Steelseries 7G Gaming Keyboard – Mechanical Marvel?

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This piece is a brief overview of the Steelseries 7G gaming keyboard to give the reader a quick rundown on what they might expect from this unit.
To the casual observer, the 7G keyboard has outwardly nothing to separate it from standard keyboards,
but the intrinsic design and construction are what set it apart.
This is a heavy unit which should give some clue as to the construction, this is partly due to the materials used in its manufacture, a kind of mineralised polymer, and to the metal plate fitted under the key deck.

This metal plate is fitted because the 7G utilizes mechanical keys, and this is the foundation of their superior operating ability, but these are in no way ordinary keys, they have been specially designed for the 7G, giving a reduction by almost half in actuating distance and a huge increase in key life expectancy,  that is a claimed fifty million actuations, which is almost ten times the expected life of standard keyboards keys.

The second major claim here by the manufacturers is that the key performance will not degrade with age, that is to become  harder to press due to substrate deterioration, sometimes caused by excited gamers hitting the keys a little too hard, the  unique manufacturing method of the Steelseries 7g virtually guarantees the keys will not become ‘soggy’ or difficult to press.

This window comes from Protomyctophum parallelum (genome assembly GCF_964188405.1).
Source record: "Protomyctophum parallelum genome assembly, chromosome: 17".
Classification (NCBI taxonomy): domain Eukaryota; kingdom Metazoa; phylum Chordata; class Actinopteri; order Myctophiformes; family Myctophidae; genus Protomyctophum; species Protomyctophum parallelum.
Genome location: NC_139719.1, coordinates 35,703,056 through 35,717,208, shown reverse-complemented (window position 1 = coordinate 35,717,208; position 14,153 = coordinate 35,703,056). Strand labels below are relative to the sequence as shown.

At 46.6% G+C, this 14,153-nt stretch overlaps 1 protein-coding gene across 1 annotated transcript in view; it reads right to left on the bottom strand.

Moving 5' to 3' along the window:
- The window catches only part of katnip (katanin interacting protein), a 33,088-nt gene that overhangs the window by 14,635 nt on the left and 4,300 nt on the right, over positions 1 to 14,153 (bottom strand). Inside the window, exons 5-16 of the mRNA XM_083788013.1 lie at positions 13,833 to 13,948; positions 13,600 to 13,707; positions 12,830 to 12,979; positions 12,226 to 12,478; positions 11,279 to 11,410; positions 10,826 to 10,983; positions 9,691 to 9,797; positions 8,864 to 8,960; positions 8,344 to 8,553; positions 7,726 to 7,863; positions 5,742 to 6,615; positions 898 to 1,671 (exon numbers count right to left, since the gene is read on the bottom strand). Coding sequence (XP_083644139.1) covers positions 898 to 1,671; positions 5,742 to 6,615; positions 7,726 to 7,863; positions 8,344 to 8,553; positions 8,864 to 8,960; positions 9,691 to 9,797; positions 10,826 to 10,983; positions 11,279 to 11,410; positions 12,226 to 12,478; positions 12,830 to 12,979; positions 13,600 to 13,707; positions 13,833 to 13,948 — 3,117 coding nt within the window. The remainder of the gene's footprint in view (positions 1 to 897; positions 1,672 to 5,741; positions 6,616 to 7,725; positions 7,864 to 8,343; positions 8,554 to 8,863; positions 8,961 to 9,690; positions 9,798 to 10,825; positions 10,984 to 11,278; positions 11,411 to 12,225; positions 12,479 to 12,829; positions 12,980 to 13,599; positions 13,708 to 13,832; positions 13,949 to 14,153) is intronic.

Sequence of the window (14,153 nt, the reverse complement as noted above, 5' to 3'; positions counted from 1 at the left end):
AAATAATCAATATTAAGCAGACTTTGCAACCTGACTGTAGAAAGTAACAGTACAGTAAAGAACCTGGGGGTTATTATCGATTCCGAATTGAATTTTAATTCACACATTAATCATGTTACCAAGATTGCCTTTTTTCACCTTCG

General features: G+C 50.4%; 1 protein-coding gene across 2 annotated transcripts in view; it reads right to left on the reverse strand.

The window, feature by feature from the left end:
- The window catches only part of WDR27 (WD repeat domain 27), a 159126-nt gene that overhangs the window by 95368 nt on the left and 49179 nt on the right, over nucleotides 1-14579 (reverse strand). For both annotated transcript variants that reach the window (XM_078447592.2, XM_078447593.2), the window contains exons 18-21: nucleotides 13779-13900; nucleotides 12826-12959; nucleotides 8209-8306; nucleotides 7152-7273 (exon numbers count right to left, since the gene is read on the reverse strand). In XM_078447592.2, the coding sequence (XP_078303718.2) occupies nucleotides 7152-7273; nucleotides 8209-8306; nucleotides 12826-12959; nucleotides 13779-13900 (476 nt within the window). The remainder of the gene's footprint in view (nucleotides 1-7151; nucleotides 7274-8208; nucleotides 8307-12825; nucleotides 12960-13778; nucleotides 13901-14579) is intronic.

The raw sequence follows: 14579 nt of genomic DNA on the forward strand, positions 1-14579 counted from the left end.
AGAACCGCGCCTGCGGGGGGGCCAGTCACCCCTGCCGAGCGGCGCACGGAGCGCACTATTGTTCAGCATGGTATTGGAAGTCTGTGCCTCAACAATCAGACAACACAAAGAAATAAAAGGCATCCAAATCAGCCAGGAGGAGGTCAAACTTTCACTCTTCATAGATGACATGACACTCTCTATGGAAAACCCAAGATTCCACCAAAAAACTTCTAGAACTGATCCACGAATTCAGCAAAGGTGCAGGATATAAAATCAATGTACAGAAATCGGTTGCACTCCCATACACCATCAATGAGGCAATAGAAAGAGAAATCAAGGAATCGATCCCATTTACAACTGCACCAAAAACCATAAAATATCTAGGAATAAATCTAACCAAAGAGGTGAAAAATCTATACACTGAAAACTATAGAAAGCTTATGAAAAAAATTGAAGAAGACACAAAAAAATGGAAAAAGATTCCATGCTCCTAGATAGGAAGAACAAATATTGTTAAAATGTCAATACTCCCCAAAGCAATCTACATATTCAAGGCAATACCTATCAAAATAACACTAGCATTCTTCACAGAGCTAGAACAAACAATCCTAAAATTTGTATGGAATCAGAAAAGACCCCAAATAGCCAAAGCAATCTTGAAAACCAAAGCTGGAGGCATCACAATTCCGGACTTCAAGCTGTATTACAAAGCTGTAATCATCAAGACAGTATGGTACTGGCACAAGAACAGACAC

The third feature that will be of  interest to gamers is the anti-ghost capability of this unit, it allows for unlimited simultaneous key presses when using a connection PS/2 mode, otherwise using a standard USB port it will permit six, plus modifiers, this limit is only because it is the maximum amount of signals a USB can handle at any one time, there is some technical reasons for this which will not be mentioned here as they are beyond the scope of this article.

The three features mentioned above are where most of the makers efforts have gone in producing this keyboard, they have resisted the temptation to put anything superfluous on the 7G , and that obviously accounts for the lack of back lighting, but this appears to be a small price to pay for a ultimate key reliability.

However the makers have ensured the Steelseries 7G has high quality headphone and microphone jacks in addition to the twin USB ports, which will accommodate the usual array of peripherals such as mice, MP3 devices, mobile chargers and the like.

The 7G uses top quality braided cable and the connections are gold-plated for added signal strength.

Steelseries have done away with the standard left side Windows menu key on this particular model and have replaced it with there own special key which, when used in conjunction with the first six F keys control the media play functions.

For gamers who use traditional keyboards in their pursuits, who may be looking to upgrade or renew then the 7G will certainly be worth serious consideration, pricewise it is not that cheap compared to some, but you will have ultra-reliable and lightning fast key operation and you will not have to learn lots of new key layouts, which may degrade your performance temporarily whilst you learn new key patterns.
To see the full in-depth review of the Steelseries 7G gaming keyboard and associated gaming hardware go to


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